Syria - Military Hits Near Damascus, 100 Killed Nationwide

Troops and tanks swept into a town near Damascus on Thursday in an assault aimed at crushing opposition to President Bashar al-Assad in Syria's increasingly bloody civil war.
Artillery and helicopters hammered the Sunni Muslim town of Daraya, killing 25 people and wounding 200 over the last 48 hours, opposition sources said. Soldiers moved in and raided houses.
"Artillery is firing from Qasioun Mountain in regular bursts of heavy barrages. I wonder what is left of the town," said one woman watching the shelling from Damascus.

At least 100 people, including 59 civilians, died in violence across the country, according to the opposition Syrian Observatory for Human Rights. Some 200 were killed on Wednesday.
There was little resistance as Assad's forces pushed toward the centre of Daraya on the southwest edge of Damascus. Armed rebels had apparently already left.
"They are using mortar bombs to clear each sector. Then they enter it, while moving towards the centre," said Abu Zeid, an activist speaking by phone from near Daraya.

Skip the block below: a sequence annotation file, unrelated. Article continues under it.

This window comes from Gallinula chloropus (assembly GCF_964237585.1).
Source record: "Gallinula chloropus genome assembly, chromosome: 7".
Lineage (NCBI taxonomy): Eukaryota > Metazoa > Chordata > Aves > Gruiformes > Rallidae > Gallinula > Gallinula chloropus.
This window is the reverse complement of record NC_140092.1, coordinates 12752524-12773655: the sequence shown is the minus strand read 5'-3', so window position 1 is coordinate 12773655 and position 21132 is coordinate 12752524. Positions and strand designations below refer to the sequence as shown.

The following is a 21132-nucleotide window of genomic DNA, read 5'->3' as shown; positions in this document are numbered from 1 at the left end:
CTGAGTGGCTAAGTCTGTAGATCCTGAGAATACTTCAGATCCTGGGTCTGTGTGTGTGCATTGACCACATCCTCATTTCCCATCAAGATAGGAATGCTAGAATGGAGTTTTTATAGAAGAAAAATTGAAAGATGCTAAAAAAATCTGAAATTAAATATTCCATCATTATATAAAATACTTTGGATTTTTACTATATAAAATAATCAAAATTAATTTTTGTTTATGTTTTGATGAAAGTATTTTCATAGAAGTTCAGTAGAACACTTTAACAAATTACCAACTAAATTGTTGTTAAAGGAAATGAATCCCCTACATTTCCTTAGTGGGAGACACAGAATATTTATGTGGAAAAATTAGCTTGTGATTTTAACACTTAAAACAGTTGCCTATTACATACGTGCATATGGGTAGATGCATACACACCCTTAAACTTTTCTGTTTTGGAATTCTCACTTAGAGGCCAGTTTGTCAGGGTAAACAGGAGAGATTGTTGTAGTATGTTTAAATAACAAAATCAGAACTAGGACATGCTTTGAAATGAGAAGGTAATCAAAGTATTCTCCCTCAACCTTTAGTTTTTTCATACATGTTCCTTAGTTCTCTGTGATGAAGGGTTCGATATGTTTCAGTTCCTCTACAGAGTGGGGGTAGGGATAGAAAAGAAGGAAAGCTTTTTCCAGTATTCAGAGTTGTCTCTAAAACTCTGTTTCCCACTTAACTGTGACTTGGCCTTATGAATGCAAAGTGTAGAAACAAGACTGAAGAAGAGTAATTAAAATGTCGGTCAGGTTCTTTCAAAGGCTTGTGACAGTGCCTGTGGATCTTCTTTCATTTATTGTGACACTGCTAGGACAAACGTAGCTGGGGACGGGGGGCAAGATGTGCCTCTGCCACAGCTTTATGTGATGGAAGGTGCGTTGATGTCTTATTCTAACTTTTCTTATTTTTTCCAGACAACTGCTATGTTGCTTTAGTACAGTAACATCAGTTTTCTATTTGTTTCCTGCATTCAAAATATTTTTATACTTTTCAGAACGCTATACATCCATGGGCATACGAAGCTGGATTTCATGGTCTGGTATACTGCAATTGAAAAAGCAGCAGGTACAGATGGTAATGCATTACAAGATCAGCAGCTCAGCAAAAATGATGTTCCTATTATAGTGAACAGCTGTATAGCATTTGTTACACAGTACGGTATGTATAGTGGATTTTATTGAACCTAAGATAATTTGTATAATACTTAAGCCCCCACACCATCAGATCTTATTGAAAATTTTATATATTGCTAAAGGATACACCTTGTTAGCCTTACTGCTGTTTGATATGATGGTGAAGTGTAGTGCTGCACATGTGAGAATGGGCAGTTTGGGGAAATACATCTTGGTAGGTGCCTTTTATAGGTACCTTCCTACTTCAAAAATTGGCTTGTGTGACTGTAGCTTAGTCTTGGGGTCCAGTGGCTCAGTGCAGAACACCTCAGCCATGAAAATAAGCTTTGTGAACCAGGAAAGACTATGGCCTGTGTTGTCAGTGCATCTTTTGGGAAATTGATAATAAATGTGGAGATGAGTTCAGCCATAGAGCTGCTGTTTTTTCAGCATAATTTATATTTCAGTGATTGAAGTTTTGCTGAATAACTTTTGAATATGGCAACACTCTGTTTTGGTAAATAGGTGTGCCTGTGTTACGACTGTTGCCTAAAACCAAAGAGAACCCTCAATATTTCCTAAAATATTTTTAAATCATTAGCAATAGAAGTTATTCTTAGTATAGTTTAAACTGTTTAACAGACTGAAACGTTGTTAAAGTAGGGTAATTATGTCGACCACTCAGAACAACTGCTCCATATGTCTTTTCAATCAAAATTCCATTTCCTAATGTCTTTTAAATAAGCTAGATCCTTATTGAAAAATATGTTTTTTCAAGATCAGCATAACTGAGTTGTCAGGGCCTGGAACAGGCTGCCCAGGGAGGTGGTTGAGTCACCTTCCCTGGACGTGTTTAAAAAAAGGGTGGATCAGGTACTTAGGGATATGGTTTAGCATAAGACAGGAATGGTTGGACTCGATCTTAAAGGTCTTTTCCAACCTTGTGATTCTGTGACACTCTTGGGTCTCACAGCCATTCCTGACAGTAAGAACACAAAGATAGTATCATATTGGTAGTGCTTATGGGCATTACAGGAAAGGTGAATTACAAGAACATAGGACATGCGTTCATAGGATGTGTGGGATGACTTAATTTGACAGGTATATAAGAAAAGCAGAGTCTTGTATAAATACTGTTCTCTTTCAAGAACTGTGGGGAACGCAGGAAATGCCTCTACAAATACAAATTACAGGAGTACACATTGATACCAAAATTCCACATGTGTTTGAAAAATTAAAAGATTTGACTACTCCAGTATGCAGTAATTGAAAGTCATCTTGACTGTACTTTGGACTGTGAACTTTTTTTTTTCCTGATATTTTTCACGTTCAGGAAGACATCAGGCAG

Assad's military had driven insurgents from most of the areas they seized in and around the capital after a bomb killed four top security officials on July 18. But rebels have crept back, regrouping without taking on the army in pitched battles.
Tanks and troops attacked the southwest Damascus suburb of Mouadamiya on Monday and Tuesday, killing 86 people, half of them in cold blood, according to Assad's opponents.
It is hard to verify such assertions due to state curbs on independent media. Syrian leaders say they are fighting "armed terrorists" backed by Western and Gulf Arab nations out to topple Assad for his resistance to Israel and the United States.

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